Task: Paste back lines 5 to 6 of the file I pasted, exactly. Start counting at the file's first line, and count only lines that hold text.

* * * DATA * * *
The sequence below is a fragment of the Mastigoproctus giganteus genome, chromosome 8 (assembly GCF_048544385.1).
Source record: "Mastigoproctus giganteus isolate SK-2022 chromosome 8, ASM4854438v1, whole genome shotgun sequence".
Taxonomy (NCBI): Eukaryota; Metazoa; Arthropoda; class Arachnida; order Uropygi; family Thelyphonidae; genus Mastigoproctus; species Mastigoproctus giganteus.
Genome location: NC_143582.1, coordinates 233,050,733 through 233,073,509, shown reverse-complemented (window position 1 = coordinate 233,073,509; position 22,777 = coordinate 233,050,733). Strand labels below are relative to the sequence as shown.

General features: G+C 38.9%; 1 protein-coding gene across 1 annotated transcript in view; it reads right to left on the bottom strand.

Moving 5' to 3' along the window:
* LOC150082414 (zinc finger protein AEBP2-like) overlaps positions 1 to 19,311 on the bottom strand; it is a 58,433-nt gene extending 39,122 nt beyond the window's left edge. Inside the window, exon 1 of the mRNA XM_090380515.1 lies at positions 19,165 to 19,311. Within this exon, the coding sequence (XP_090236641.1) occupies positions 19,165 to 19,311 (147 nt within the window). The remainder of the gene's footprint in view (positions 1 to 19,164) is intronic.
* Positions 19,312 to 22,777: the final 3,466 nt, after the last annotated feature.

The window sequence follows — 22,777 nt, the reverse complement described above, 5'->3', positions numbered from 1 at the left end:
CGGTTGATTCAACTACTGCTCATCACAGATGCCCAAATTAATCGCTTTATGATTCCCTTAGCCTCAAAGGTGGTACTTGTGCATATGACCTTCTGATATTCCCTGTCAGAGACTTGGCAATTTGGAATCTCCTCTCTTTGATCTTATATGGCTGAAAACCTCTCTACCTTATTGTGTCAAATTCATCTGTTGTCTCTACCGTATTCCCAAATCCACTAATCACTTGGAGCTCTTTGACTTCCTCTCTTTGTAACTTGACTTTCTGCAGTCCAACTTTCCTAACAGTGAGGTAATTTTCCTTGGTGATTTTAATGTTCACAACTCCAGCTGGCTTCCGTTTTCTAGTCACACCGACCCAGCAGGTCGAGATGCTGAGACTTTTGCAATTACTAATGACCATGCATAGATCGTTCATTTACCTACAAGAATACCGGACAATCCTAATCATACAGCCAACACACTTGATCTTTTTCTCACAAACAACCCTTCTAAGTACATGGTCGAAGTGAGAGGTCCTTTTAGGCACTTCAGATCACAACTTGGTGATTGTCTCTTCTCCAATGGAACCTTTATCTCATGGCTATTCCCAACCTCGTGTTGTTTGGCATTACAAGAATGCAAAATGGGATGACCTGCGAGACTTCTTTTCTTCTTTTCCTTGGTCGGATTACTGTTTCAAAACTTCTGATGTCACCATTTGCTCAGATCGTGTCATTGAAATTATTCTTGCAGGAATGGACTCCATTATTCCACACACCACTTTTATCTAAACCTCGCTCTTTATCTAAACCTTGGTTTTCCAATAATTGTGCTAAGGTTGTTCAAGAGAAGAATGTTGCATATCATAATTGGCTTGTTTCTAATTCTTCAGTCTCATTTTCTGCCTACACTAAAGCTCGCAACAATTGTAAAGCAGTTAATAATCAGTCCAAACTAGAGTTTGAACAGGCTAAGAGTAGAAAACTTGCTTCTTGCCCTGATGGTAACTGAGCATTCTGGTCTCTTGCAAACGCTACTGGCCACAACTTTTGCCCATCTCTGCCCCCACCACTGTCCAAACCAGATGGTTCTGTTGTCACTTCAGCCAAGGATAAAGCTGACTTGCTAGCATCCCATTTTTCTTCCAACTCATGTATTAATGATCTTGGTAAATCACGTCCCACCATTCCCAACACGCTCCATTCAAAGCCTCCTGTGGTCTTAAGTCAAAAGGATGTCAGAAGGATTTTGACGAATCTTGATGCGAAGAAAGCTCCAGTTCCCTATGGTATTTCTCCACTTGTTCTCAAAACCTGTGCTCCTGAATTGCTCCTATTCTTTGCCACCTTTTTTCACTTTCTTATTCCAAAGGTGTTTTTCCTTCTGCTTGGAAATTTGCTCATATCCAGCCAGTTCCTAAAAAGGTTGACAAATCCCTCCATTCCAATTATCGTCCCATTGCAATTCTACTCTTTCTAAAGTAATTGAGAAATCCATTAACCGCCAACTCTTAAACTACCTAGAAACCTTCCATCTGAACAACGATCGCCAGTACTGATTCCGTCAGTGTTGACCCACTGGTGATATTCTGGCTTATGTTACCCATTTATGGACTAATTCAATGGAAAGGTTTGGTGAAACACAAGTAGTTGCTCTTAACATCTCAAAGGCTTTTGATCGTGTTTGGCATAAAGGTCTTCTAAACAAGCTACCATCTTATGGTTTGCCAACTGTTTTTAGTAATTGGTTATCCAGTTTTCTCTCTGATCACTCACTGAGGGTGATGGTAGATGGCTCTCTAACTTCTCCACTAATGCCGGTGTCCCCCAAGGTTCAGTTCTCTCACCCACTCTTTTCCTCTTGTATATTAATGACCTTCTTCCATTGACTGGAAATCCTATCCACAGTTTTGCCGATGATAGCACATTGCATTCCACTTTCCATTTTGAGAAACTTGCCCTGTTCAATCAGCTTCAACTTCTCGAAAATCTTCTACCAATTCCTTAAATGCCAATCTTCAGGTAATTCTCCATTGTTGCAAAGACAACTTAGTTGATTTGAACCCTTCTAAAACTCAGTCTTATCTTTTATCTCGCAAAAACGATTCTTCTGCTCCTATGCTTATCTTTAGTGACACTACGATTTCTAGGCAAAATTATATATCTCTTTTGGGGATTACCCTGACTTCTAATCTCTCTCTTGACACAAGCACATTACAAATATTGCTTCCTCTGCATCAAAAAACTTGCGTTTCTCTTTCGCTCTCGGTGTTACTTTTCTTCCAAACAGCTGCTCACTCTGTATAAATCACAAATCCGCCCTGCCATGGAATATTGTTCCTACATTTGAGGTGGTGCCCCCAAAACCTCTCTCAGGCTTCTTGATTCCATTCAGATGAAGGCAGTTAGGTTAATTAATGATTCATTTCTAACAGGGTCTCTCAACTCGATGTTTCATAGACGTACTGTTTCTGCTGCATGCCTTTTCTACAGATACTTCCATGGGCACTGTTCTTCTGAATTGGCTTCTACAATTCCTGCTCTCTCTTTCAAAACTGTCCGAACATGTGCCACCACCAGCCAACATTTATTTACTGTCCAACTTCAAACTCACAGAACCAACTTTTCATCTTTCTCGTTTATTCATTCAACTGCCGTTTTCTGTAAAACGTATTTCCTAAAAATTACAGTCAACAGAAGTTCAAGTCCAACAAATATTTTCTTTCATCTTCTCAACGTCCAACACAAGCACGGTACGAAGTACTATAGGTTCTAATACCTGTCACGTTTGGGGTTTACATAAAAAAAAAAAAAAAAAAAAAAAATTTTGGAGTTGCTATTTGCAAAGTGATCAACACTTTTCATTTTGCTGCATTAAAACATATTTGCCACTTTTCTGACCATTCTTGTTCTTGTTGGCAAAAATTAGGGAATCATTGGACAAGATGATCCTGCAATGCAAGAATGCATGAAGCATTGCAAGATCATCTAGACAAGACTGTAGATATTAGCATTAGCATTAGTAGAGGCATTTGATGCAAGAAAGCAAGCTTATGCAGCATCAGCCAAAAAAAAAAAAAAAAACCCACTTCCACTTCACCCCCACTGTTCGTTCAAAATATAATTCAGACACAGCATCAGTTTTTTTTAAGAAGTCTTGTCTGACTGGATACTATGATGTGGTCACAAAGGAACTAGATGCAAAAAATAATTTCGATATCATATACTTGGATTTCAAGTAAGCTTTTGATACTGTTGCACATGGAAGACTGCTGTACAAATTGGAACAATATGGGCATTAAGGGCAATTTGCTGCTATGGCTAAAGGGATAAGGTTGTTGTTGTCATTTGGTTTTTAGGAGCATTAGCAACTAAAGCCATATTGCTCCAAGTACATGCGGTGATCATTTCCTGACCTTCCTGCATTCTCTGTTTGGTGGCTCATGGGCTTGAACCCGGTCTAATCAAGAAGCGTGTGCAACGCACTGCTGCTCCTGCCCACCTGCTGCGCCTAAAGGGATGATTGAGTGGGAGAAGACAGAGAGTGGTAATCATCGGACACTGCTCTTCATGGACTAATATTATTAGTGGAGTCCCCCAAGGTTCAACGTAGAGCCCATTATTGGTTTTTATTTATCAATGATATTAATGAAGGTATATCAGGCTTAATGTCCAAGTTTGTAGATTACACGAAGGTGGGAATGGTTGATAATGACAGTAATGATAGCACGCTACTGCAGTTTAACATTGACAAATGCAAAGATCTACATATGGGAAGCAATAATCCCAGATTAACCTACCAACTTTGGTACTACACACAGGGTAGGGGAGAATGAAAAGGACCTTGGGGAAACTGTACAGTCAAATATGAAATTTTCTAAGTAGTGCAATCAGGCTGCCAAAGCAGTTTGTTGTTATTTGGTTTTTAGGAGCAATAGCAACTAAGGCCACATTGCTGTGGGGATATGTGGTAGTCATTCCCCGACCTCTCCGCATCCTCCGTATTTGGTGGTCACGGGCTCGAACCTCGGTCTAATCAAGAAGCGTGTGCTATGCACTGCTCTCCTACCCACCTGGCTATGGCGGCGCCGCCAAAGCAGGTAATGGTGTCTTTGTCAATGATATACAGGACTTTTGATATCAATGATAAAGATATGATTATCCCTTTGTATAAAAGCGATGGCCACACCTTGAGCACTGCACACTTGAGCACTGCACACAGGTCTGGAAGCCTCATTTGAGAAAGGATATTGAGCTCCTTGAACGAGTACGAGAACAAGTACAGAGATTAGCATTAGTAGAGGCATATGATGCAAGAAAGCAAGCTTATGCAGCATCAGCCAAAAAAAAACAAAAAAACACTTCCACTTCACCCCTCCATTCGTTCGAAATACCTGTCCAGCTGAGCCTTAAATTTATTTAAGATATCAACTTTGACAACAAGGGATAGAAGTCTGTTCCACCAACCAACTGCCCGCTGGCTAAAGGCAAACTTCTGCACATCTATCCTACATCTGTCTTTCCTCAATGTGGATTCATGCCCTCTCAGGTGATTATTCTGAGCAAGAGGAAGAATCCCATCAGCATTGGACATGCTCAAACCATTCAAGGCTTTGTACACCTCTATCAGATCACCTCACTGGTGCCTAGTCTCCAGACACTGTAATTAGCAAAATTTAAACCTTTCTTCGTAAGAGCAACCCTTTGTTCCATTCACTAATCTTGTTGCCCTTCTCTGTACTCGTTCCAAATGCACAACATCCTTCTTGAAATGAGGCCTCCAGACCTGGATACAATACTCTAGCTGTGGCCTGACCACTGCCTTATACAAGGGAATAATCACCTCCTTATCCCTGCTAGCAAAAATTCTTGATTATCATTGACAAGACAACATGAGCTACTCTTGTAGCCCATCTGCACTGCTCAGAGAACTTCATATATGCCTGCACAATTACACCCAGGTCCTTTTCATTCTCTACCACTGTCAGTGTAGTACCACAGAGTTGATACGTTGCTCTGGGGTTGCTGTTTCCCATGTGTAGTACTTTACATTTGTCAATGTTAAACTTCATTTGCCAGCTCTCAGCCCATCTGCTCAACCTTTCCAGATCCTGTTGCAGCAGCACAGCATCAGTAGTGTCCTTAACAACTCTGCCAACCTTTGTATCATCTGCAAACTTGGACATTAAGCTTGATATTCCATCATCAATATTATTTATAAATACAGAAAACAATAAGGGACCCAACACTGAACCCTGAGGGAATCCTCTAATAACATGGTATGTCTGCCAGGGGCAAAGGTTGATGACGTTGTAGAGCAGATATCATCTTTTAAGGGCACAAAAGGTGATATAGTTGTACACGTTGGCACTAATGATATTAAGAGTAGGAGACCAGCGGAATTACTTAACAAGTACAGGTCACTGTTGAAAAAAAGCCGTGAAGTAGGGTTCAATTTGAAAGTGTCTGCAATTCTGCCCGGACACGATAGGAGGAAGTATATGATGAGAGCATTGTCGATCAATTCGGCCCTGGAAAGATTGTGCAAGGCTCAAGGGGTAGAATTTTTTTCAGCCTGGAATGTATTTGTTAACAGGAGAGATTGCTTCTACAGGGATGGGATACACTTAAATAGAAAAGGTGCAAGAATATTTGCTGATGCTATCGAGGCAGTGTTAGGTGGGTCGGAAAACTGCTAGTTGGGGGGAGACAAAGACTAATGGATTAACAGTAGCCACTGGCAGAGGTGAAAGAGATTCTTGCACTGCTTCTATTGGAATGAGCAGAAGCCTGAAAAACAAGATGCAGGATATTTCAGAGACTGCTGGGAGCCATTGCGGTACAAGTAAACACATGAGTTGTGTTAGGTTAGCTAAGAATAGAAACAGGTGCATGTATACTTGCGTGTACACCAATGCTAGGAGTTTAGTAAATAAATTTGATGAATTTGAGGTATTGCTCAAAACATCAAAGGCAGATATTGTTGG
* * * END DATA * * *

General features: G+C 38.9%; 1 protein-coding gene across 1 annotated transcript in view; it reads right to left on the bottom strand.

Moving 5' to 3' along the window: